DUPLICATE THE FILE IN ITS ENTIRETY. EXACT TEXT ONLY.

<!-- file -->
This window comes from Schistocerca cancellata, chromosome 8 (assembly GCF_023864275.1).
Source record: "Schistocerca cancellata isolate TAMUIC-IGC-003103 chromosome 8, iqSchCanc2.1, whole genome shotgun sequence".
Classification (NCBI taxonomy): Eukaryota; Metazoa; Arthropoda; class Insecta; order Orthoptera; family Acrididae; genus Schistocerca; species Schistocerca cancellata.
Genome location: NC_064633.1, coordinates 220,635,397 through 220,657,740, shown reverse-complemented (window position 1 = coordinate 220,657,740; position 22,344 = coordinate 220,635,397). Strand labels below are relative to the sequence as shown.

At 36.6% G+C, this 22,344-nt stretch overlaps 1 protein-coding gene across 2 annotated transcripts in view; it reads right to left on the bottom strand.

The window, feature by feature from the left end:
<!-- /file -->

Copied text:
This window comes from Schistocerca cancellata, chromosome 8 (assembly GCF_023864275.1).
Source record: "Schistocerca cancellata isolate TAMUIC-IGC-003103 chromosome 8, iqSchCanc2.1, whole genome shotgun sequence".
Classification (NCBI taxonomy): Eukaryota; Metazoa; Arthropoda; class Insecta; order Orthoptera; family Acrididae; genus Schistocerca; species Schistocerca cancellata.
Genome location: NC_064633.1, coordinates 220,635,397 through 220,657,740, shown reverse-complemented (window position 1 = coordinate 220,657,740; position 22,344 = coordinate 220,635,397). Strand labels below are relative to the sequence as shown.

At 36.6% G+C, this 22,344-nt stretch overlaps 1 protein-coding gene across 2 annotated transcripts in view; it reads right to left on the bottom strand.

The window, feature by feature from the left end: